A report by insolvency experts Begbies Traynor has highlighted a worrying trend in the UK commercial property market which could have serious consequences in the short to medium term. The company has issued a “red flag early warning report” which has identified 304 property companies facing serious financial problems which could result in short-term insolvency. This is an issue which has been ongoing for some time but what does it mean for the wider UK commercial property market?
Recent events in the UK commercial property market
While the Begbies Traynor early warning report has highlighted a number of potential problems relating to the sector, this is not a surprise to the vast majority of property analysts. Over the last month we have seen Hammerson, Land Securities and British Land (some of the U.K.’s largest commercial property companies) all announcing deeply discounted rights issues to raise much-needed funds.
The fact that the rights issues have been deeply discounted to the prevailing share price at the time reflects the concern in the marketplace, concern in the property sector and the lack of investment funding in the UK. However, it seems inevitable that these three fundraising exercises will be successful because the companies will have “sounded out” their larger shareholders to see if they were willing and able to support the company in the short term.
Elsewhere the Begbies Traynor reports has highlighted 304 smaller property companies with a combined value of £1.1 billion (at their last published accounts date) giving an average value of around £3.6 million per company. While it seems inevitable that the smaller end of the commercial property market will suffer first, what are the repercussions for the wider market?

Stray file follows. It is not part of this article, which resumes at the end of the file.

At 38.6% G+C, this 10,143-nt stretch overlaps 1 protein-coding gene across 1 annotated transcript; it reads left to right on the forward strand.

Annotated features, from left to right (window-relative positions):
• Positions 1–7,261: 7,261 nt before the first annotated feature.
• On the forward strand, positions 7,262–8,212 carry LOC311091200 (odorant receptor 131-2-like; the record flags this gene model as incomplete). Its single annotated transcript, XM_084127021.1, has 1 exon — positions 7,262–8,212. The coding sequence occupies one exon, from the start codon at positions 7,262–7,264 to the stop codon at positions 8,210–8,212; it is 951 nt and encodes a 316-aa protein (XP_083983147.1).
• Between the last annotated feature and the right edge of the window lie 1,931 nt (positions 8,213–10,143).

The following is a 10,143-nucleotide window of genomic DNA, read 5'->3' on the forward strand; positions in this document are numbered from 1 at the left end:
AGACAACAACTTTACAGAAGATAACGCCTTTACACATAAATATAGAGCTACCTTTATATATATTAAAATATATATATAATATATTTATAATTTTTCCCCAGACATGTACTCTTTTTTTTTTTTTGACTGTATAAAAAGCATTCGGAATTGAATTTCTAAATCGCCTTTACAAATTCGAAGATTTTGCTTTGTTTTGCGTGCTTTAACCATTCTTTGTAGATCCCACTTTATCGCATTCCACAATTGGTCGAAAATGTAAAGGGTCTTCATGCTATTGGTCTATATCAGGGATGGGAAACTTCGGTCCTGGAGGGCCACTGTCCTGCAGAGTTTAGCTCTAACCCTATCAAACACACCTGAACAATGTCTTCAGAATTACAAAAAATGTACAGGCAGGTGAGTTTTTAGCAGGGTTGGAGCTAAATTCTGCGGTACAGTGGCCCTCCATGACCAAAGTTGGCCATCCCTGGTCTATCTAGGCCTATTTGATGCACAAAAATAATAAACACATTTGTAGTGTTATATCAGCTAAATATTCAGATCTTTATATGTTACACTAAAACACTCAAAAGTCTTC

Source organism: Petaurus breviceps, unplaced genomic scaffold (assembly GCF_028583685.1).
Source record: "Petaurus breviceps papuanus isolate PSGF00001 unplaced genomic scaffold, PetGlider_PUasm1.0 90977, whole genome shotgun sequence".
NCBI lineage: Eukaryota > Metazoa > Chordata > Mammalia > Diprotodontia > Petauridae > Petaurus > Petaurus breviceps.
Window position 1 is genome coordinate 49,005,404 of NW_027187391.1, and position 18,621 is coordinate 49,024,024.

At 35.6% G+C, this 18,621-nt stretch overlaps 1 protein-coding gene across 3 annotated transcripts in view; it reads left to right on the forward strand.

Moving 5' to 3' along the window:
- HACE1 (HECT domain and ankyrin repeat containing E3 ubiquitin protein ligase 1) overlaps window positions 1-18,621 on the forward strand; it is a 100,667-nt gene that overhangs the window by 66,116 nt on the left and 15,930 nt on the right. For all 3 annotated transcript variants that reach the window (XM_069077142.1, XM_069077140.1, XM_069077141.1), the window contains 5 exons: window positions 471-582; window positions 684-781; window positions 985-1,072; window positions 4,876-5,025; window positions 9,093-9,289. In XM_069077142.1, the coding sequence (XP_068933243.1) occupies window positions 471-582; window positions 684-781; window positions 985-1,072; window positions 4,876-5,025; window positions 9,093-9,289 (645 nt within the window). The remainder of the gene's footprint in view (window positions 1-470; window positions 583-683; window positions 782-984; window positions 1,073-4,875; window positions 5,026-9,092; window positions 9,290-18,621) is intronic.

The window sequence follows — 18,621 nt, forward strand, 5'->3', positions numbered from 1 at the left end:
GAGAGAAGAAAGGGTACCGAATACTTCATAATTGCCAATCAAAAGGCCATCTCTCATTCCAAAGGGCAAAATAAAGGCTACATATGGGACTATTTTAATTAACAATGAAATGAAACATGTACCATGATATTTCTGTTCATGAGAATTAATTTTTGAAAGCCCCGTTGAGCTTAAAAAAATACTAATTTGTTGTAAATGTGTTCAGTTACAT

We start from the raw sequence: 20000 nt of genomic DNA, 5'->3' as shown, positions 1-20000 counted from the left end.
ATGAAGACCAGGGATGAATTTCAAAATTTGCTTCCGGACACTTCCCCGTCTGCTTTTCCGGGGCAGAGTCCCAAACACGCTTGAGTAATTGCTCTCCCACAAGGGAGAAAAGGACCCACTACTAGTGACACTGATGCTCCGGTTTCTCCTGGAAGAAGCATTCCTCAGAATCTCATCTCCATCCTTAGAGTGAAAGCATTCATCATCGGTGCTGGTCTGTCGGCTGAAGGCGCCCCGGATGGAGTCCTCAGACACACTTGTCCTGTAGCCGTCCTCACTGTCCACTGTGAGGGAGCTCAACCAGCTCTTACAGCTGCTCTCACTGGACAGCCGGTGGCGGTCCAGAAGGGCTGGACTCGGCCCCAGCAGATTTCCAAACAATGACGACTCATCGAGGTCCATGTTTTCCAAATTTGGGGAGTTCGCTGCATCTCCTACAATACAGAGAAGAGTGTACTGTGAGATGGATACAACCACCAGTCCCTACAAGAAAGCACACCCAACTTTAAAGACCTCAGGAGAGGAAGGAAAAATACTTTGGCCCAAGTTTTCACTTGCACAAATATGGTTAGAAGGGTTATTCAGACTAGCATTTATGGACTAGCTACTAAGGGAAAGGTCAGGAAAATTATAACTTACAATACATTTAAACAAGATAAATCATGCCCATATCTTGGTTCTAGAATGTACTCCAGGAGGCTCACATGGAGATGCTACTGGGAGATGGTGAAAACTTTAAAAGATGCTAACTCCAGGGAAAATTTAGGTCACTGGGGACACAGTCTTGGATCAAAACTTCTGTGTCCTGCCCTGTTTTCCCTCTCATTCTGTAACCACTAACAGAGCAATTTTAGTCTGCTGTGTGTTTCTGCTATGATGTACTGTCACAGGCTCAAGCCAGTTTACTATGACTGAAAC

UK commercial property values
Even though there has been a significant fall in the value of UK commercial property over the last 18 months, many experts believe the worst is yet to come. Not only have we seen general property values fall because of the ongoing recession, reduced finance and reduced demand but a spate of company receiverships and administrations has taken many tenants out of the market.
While there is obviously a short-term hit for a landlord when a tenant leaves a property, with no rental income flowing, there are also problems even if the landlord is able to replace the tenant. The current market for commercial property is very depressed and as such there has been a marked downward lurch in rental values although some “lucky” landlords have been able to replace tenants but at drastically reduced rental levels.
This reduction in rental income has placed enormous pressure on the ability of many companies to fund their ongoing debt payments with UK banks placing more pressure on those operating in the sector. There is also the fact that many loans are supported by other properties from a company’s commercial property portfolio and as these values have fallen many banks are requesting further collateral to cover current finance arrangements.
The short-term future